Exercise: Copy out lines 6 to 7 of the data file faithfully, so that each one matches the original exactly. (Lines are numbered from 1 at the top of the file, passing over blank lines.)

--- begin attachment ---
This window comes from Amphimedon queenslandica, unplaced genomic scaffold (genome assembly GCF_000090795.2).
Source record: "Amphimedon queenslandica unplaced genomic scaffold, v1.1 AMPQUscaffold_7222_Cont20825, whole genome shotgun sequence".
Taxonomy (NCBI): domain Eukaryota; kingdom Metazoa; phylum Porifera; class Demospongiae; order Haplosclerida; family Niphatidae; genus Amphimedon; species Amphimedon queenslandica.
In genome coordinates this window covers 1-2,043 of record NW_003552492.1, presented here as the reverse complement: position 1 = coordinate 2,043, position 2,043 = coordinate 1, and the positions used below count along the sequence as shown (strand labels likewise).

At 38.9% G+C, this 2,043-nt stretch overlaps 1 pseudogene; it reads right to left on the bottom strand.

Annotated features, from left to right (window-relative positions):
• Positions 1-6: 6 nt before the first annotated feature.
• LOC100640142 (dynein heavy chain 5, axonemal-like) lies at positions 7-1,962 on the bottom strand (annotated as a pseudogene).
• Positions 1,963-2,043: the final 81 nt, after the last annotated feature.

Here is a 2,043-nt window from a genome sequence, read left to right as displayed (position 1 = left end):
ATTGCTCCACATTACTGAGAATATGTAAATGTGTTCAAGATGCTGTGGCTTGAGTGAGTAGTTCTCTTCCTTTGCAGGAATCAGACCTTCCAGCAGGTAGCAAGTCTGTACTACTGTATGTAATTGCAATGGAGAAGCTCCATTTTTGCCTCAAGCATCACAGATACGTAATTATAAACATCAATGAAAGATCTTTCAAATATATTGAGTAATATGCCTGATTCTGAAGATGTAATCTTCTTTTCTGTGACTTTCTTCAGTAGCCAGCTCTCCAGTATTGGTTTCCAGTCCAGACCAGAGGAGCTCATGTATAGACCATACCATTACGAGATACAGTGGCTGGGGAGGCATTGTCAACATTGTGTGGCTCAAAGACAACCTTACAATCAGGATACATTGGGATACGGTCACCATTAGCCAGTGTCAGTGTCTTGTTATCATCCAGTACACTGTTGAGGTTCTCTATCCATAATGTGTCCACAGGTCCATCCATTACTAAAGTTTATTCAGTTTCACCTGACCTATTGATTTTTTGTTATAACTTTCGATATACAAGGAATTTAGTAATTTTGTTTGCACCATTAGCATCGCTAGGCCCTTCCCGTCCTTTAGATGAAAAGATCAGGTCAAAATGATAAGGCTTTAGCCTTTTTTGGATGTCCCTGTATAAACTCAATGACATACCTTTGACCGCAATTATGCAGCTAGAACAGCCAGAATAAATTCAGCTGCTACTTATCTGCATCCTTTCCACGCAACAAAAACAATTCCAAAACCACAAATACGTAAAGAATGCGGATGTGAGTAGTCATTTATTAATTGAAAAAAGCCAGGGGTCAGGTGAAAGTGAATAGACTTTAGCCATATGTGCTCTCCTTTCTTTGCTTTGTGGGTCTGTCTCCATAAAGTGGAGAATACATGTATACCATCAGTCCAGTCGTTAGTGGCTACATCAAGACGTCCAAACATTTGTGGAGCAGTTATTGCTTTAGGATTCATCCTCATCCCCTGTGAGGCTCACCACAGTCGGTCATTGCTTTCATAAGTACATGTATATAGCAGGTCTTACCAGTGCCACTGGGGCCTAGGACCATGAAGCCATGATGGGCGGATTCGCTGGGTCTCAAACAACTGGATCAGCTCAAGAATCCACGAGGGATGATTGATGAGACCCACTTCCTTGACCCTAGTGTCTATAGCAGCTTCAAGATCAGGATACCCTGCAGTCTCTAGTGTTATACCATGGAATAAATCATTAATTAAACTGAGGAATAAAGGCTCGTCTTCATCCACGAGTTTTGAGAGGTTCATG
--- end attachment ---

Annotated features, from left to right (window-relative positions):
• Positions 1-6: 6 nt before the first annotated feature.